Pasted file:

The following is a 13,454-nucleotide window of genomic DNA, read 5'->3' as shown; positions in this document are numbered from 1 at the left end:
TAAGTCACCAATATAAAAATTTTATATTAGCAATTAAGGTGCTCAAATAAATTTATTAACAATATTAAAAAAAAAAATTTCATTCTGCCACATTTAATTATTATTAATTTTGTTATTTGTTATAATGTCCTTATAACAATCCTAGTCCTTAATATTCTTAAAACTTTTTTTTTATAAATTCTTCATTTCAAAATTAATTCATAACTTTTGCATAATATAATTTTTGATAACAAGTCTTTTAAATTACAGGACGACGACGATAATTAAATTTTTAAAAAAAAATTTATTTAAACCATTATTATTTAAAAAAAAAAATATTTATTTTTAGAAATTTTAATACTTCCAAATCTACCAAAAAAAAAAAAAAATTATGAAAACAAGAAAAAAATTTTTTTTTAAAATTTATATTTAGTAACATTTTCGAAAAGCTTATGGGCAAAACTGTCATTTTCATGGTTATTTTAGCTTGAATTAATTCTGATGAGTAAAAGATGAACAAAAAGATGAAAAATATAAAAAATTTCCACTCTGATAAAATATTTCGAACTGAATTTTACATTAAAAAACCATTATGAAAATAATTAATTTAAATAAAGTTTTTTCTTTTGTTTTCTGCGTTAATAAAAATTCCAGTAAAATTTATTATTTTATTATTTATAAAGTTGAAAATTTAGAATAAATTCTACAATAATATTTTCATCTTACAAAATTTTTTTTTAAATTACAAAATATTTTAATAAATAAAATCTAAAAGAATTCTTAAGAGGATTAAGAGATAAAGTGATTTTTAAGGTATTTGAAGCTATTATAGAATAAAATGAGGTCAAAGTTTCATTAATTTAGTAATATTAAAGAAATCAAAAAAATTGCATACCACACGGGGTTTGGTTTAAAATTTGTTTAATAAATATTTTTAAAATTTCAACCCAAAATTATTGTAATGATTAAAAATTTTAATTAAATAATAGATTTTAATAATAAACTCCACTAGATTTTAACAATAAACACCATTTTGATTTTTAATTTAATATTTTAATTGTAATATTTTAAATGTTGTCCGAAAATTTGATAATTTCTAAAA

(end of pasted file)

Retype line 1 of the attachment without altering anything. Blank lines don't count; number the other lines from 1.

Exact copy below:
The following is a 13,454-nucleotide window of genomic DNA, read 5'->3' as shown; positions in this document are numbered from 1 at the left end: